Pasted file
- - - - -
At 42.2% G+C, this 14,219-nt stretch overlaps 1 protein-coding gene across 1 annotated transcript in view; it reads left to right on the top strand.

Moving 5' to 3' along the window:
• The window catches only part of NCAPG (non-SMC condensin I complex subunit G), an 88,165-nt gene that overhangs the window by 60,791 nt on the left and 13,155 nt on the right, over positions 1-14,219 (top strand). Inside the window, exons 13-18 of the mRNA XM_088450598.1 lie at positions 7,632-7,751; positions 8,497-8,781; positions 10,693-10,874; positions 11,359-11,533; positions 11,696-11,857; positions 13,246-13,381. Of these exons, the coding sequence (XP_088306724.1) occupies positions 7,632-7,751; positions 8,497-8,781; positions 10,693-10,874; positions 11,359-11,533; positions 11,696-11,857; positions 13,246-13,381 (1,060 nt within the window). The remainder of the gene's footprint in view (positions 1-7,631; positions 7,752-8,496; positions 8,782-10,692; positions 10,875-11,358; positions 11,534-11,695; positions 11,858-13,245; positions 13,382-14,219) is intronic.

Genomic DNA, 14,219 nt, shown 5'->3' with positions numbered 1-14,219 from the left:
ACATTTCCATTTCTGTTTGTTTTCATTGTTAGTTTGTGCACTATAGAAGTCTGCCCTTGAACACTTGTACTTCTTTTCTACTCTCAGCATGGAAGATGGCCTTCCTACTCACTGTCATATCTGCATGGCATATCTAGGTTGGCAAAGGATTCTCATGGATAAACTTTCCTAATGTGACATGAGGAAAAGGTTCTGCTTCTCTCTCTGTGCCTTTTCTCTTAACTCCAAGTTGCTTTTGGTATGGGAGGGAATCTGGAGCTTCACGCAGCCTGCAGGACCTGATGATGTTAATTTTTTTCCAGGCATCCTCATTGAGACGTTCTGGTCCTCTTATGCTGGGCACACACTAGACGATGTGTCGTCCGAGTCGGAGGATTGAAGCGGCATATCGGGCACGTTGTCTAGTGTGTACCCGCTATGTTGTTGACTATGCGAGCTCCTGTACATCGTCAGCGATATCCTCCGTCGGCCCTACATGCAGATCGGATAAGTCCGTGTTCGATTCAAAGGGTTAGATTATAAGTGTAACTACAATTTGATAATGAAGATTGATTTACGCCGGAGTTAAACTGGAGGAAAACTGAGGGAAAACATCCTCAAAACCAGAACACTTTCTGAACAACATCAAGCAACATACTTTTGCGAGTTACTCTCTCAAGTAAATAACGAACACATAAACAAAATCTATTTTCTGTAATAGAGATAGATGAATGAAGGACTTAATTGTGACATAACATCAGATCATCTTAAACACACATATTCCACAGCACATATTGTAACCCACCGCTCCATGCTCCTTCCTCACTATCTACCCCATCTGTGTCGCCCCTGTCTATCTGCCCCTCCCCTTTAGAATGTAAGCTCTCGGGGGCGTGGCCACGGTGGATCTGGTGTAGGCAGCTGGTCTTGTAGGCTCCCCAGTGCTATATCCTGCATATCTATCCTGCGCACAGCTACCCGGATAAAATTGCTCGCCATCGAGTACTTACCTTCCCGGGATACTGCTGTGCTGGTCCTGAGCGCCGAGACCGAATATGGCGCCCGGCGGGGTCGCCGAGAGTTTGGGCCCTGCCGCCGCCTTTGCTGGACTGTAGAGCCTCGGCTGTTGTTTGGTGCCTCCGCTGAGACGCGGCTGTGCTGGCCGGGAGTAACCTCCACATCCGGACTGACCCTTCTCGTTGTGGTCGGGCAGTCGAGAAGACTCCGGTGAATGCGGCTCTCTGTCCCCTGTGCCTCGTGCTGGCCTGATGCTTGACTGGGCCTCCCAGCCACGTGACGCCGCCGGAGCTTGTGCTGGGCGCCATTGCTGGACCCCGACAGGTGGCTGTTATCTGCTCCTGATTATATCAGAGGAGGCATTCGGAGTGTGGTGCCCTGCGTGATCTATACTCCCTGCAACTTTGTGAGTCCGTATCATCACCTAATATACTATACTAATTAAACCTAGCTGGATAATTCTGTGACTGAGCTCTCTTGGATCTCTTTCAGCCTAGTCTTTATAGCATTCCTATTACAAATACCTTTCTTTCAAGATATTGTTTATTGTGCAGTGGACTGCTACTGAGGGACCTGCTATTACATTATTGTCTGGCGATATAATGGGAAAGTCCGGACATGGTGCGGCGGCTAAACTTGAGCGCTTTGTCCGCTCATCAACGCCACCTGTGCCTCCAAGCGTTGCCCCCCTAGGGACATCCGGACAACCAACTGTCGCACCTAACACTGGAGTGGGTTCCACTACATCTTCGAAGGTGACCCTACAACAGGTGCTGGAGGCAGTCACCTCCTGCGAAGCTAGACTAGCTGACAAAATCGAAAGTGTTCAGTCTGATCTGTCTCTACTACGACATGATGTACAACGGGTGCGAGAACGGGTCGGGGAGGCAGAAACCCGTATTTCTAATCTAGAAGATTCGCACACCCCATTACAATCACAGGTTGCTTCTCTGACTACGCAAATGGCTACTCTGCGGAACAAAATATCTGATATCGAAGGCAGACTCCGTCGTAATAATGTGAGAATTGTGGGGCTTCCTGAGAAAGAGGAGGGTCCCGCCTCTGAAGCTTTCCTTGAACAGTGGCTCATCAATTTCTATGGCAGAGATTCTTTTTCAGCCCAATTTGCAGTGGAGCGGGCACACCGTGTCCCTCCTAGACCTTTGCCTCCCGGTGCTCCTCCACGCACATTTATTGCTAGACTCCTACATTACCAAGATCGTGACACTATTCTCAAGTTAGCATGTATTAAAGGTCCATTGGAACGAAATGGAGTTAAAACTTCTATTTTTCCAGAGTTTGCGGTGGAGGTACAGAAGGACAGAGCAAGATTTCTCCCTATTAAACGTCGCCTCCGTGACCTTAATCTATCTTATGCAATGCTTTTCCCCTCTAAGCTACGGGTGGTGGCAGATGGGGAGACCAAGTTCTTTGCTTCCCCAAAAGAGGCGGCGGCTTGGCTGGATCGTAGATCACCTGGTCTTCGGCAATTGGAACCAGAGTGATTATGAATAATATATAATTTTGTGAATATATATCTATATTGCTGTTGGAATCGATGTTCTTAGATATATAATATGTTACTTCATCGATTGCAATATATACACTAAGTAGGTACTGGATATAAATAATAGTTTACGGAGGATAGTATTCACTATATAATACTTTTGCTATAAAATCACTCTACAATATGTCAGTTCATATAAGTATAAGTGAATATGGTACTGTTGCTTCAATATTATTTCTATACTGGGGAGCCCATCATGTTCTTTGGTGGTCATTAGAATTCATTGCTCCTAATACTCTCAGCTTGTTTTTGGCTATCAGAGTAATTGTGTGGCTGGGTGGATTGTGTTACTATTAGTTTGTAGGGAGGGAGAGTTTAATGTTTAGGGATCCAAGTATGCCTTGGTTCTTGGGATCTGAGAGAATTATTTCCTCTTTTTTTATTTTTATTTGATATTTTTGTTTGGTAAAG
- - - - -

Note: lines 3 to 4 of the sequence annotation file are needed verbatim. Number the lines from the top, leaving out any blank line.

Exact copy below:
• The window catches only part of NCAPG (non-SMC condensin I complex subunit G), an 88,165-nt gene that overhangs the window by 60,791 nt on the left and 13,155 nt on the right, over positions 1-14,219 (top strand). Inside the window, exons 13-18 of the mRNA XM_088450598.1 lie at positions 7,632-7,751; positions 8,497-8,781; positions 10,693-10,874; positions 11,359-11,533; positions 11,696-11,857; positions 13,246-13,381. Of these exons, the coding sequence (XP_088306724.1) occupies positions 7,632-7,751; positions 8,497-8,781; positions 10,693-10,874; positions 11,359-11,533; positions 11,696-11,857; positions 13,246-13,381 (1,060 nt within the window). The remainder of the gene's footprint in view (positions 1-7,631; positions 7,752-8,496; positions 8,782-10,692; positions 10,875-11,358; positions 11,534-11,695; positions 11,858-13,245; positions 13,382-14,219) is intronic.

Genomic DNA, 14,219 nt, shown 5'->3' with positions numbered 1-14,219 from the left: